In order to progress, the visual design was tackled through constant iteration. The first step was a stripped back end-to-end design of each stage. We knew we were designing an evolving beast as further requirements trickled into our workflow from all areas of the business.
Our team tested interaction design decisions by creating clickable prototypes using a combination of tools like Proto.io and Marvel, as well as browser-ready prototypes built in code. These prototypes were also developed in an iterative way, giving us the ability to make improvements as feedback dictated.
We facilitated a combination of 1:1 user interviews as well as focus groups throughout the duration of the project. These groups included users from both extremes of our persona spectrum (from Hold My Hand to Confident and In-Control) and provided useful feedback on our concept. We adapted usability tests to the feedback we required, applying a mixture of moderated, in-person contextual inquiries and casual, user group discussions. We regularly applied the System Usability Scale (SUS) to quickly measure usability.
Here are just a few verbatim quotes from participants commenting on the experience.
Putting data in before knowing the total price of the flight is frustrating. This is better.
If I’m fiddling around deciding if I’m going to fly with this airline or not, I don’t want to start filling in details until I’m sure I'm going to book it.
Extremely easy to use and the screens navigated quite well to each other.
Although at times we received mixed results on design decisions, our overarching concept of selecting your travel products followed by finalising the booking was well-received. Participants unanimously agreed that filling in personal and payment details was a task they'd prefer to do at the very end of the purchasing experience as this is a process they are accustomed to when shopping online. We held two focus groups each month throughout the design intensive stage of the project.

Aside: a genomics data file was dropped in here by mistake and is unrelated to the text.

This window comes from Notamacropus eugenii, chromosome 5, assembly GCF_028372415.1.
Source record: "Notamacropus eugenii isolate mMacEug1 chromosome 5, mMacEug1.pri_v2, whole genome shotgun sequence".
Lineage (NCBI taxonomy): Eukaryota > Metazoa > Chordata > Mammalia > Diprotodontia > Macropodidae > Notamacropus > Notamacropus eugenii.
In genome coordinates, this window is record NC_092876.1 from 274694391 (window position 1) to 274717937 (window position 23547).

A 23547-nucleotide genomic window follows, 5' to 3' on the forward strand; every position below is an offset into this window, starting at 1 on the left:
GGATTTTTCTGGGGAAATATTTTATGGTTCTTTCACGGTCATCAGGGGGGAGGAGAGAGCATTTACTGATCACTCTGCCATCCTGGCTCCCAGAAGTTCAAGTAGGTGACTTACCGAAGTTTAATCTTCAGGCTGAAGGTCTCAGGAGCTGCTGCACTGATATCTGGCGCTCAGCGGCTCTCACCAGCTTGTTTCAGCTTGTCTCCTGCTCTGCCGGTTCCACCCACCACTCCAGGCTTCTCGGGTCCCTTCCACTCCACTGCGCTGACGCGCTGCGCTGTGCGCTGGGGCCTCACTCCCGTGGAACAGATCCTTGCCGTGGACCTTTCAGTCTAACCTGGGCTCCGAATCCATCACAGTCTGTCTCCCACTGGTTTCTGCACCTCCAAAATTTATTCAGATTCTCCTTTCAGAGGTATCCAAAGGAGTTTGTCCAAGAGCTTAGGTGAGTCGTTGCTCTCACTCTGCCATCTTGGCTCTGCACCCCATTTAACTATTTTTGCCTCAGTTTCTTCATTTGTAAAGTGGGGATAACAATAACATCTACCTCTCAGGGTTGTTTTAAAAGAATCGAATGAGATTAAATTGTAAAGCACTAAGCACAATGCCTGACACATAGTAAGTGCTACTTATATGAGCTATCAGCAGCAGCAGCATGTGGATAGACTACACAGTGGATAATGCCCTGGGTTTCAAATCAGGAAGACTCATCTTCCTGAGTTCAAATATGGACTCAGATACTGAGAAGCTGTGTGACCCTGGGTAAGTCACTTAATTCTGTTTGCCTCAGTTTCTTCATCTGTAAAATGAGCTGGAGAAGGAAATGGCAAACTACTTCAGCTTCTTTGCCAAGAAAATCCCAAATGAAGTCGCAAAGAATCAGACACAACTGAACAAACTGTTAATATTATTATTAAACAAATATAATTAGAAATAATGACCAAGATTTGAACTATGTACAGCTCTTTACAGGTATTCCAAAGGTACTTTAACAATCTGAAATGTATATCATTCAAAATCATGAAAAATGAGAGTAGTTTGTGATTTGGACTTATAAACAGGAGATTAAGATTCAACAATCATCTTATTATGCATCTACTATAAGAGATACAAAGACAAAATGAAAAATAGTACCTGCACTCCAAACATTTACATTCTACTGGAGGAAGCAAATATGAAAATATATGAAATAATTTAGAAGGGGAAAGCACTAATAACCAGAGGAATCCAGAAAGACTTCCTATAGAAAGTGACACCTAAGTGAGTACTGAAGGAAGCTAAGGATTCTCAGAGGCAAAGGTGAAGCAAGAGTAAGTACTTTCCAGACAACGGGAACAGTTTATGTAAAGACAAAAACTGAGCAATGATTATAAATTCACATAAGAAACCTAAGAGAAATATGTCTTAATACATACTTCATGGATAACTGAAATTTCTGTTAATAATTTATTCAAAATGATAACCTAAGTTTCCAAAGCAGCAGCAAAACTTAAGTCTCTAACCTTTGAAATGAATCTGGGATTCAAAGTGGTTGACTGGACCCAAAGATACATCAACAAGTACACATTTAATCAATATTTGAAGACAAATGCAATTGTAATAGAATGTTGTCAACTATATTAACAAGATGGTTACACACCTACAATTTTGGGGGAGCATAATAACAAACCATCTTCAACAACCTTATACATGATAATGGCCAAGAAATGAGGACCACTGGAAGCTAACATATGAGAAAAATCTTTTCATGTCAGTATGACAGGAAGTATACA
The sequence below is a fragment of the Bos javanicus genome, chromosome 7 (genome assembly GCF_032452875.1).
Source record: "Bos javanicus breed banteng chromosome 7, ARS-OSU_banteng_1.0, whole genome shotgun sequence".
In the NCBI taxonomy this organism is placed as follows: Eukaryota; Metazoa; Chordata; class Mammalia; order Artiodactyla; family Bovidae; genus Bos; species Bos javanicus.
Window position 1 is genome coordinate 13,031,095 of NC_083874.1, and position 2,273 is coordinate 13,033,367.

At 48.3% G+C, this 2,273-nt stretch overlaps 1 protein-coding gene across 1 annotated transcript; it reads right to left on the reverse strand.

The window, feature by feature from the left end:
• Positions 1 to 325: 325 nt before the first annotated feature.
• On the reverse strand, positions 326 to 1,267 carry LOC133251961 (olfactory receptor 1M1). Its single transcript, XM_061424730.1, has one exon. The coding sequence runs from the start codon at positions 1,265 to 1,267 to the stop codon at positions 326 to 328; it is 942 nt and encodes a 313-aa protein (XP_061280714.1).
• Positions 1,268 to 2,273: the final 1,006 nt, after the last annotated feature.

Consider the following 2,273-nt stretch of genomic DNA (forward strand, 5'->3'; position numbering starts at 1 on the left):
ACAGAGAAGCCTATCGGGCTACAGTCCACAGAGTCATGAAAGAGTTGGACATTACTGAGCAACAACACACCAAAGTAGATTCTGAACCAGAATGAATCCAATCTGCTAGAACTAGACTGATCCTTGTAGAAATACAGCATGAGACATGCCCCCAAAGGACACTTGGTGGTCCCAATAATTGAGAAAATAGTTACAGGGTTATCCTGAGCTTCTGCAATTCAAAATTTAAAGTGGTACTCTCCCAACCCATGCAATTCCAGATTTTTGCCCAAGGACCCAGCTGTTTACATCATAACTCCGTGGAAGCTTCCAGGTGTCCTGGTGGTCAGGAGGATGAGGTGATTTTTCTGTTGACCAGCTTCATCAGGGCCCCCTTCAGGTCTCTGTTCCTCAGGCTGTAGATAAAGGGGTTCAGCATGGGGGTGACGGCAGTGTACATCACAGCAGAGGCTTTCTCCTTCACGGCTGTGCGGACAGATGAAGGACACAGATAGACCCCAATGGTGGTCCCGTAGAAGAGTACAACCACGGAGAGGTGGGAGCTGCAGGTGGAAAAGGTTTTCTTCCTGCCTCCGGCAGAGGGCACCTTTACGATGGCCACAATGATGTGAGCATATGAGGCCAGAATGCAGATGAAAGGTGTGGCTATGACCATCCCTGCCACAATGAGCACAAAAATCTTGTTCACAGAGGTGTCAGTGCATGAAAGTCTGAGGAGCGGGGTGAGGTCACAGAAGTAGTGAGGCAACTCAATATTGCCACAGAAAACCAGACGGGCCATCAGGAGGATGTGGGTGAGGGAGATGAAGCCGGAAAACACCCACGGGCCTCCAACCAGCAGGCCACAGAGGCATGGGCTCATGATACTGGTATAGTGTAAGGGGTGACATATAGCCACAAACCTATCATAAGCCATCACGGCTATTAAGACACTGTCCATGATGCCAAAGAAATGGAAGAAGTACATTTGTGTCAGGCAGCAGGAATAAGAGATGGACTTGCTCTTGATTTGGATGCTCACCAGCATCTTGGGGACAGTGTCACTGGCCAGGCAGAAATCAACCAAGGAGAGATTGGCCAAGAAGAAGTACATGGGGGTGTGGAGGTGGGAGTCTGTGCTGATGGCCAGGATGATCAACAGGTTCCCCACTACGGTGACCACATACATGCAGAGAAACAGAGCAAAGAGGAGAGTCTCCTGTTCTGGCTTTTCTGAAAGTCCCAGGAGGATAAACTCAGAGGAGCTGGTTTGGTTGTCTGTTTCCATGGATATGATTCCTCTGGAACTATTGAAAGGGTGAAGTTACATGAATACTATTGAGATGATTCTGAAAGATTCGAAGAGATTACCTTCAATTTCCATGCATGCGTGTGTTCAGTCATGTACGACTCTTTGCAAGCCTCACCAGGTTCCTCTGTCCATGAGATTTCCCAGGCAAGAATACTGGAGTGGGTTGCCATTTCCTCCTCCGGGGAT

We applied a "jobs-to-be-done" approach throughout the project, solving bare bones design challenges with a combination of mobile (or touch) and desktop in mind. As mobile traffic is still less than a quarter of total visitors to the booking site, this device agnostic approach allowed us to move quickly as we weren't restricted to design one platform after another.
To ensure we maintained the continuity of the visual design, I led the creation of the booking styleguide and design system. The single-page styleguide aims to reveal the design principles and processes applied to the experience, while also showcasing how UI components work together within the ecosystem.
My major takeaway from the project was a reminder that booking flights online can be an anxious experience for all users. We designed for both sides of our persona spectrum however we learnt both groups share similar worries when it comes to picking the right flight at the cheapest price and making sure their personal details are captured correctly.
A demonstration of an early flight selection prototype.
Through trial and error, we discovered there are simple ways to help ease user worries, like clearly showing booking progress, providing details on exactly what a traveller receives with their ticket purchase, and reducing airline jargon.
Ongoing user research kept our team grounded in the original concept and ensured we never lost sight of our customer-driven and product-centric approach.